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Concerns for media diversity, editorial autonomy in Taiwan

UPDATE: Taiwanese media sale could threaten press freedom (CPJ, 10 December 2012)

(IFJ/IFEX) - October 23, 2012 - The International Federation of Journalists (IFJ) shares the serious concerns of its affiliate, the Association of Taiwan Journalists (ATJ), over threats to media diversity and basic working rights of media personnel, after the sale was announced of several major newspapers, magazine publications, and television stations in the country.

The ATJ has raised concerns about the impact that the sale of Next Media Group's assets could have for media diversity and the potential negative impact on press freedom.

Taiwan's media reported in mid-October that Hong Kong businessman and media mogul Jimmy Lai planned to sell his Taiwan-based print and television assets to a group of bidders including Jeffrey Koo, the chairman of Chinatrust Charity Foundation, William Wong, chairman of the Formosa Plastics Group (FPG), and a Singapore-based private equity fund.

This sale to the consortium of investors for approximately US$600 million was formally revealed by all the parties concerned, on October 18.

The deal, which includes the sale of Taiwan's Chinese-language newspapers, Apple Daily, Sharp Daily, as well as Next Magazine and Next TV, will result in the full withdrawal of the Next Media Group from the Taiwan market, after 13 years.

Apple Daily is one of the most widely circulated newspapers in Taiwan, with over two million readers. It has been critical of the Communist Party regime in the Peoples' Republic of China (PRC) and has held an independent editorial stance toward Taiwan's Chinese Nationalist Party government and all other political forces in Taiwan.

Taiwan's Financial Supervisory Commission (FSC) and the National Communications Commission (NCC) announced plans to investigate the intended purchase of Next Media by Koo and other investors on October 19.

Both Chinatrust Financial Holding Company and FPG are reported to have major business holdings in China.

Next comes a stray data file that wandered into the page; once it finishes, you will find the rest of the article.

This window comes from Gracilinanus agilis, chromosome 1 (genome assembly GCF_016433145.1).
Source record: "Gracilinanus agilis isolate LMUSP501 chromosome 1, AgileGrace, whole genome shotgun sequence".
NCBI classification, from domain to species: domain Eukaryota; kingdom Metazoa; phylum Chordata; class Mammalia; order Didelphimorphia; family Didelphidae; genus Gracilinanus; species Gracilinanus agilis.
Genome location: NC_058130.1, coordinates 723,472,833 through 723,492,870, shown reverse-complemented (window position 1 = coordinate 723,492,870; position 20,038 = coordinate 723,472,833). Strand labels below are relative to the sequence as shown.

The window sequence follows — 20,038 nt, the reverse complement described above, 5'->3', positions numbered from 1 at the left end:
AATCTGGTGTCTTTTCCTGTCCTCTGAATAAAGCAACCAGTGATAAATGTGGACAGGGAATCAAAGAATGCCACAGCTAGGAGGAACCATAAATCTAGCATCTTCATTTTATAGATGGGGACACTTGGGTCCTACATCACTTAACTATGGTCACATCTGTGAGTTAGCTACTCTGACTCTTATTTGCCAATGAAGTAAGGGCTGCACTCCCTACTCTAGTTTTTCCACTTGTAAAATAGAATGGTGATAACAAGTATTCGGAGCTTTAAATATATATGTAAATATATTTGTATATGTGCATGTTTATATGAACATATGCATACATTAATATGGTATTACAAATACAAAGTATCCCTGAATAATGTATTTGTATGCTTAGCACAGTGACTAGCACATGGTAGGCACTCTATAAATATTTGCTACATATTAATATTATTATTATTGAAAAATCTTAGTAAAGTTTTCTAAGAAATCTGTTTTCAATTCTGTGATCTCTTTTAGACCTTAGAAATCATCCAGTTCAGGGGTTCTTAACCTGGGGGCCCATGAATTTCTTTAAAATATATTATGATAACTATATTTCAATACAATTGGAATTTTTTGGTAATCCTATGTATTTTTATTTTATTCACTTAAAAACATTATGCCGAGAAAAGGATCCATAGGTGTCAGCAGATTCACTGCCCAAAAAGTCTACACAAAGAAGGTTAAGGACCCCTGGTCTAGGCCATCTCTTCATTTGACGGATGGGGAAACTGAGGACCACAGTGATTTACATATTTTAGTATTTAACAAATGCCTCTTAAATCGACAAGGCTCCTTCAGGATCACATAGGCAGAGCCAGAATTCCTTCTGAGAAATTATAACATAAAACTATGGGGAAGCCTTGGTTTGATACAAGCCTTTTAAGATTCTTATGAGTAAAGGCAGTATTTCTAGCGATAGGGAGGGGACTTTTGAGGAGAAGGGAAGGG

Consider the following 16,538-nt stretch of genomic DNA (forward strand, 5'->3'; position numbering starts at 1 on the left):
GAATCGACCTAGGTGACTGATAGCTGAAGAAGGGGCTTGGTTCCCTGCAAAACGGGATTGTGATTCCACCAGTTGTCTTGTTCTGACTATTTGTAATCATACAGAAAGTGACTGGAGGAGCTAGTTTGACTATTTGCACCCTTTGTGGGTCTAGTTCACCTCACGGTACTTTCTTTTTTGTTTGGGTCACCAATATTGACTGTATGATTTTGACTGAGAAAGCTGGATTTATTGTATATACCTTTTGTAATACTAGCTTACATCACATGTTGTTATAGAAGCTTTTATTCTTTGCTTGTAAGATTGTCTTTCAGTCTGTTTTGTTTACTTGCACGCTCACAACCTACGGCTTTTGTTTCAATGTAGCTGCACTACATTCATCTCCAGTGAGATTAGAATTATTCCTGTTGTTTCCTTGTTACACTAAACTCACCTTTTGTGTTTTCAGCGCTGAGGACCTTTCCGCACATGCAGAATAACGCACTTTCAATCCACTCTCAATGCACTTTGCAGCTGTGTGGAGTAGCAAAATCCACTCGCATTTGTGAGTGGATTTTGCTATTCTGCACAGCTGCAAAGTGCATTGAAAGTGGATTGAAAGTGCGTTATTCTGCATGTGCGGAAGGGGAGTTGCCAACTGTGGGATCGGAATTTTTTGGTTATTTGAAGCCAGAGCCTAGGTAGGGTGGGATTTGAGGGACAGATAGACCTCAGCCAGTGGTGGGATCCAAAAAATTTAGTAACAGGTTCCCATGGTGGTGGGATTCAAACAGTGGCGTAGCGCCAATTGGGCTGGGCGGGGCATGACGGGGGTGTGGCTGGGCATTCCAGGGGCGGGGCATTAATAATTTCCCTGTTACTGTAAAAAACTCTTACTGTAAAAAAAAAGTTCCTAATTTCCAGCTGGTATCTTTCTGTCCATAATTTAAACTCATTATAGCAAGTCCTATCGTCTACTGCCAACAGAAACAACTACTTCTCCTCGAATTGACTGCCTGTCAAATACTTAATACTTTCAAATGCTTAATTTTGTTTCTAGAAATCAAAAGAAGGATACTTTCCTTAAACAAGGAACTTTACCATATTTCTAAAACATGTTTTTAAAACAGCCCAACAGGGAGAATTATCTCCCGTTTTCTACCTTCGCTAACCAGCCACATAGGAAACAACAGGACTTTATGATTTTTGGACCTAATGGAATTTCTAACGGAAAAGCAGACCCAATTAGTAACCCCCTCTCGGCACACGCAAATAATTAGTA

Though PRC investment in Taiwan's print, broadcast and television media is banned, its influence in the Taiwan media has grown dramatically in recent years, through investment by favourably disposed investors and the extensive use of so-called "embedded advertising" or "paid news" purchases.

"We share the concerns of our affiliate that the sales of media outlets in Taiwan have the potential to enormously affect its media landscape, and look forward to an independent enquiry establishing the potential outcomes on concentration of ownership in the country," said the IFJ Asia Pacific.

In the wake of the announcements, the ATJ, which has no organisational affiliation with Apple Daily's newly-formed union, has provided its support to the union and its workers.

The ATJ affirmed the legal right of the union to engage in collective bargaining with the new owners, to ensure working rights and editorial autonomy, and has encouraged Apple Daily employees to unite to protect their working rights and professional and editorial autonomy.

The Apple Daily union reportedly represents around 1,300 employees. Efforts are also now reportedly underway among Next TV employees to form their own labour union.

"We join the ATJ in calling on the Taiwan government to guarantee that the new owners respect the union's legal standing to represent Apple Daily employees in collective bargaining processes. We also call on the government of Taiwan to ensure that editorial independence and workers' rights are protected under new ownership," said the IFJ Asia Pacific.

The IFJ also reported earlier in the year on its concerns for Taiwan's press freedom, as the decision of the country's National Communications Commission (NCC) to approve the expansion of the services of media giant Want Want China Times Group, was announced.

The Next Media Group sales follow protests in Taiwan against media monopolisation where approximately 10,000 people joined a September 1 demonstration organised by the ATJ and other media reform organisations, in the wake of the NCC decision.

The ATJ believes that the cases of the Want Want China Times Group and the Next Group highlight the need for clearer legislation to restrict cross-sectoral media monopolies, and calls for the establishment of a regulatory framework for the purchase of news media by conglomerates or financial holding companies that can ensure worker rights and editorial autonomy, professionalism and social responsibility.

"Diversity of media ownership, plurality and editorial independence are integral to democracy and Taiwan's media must be supported by authorities to fulfil its democratic role, regardless of ownership," said the IFJ Asia Pacific.

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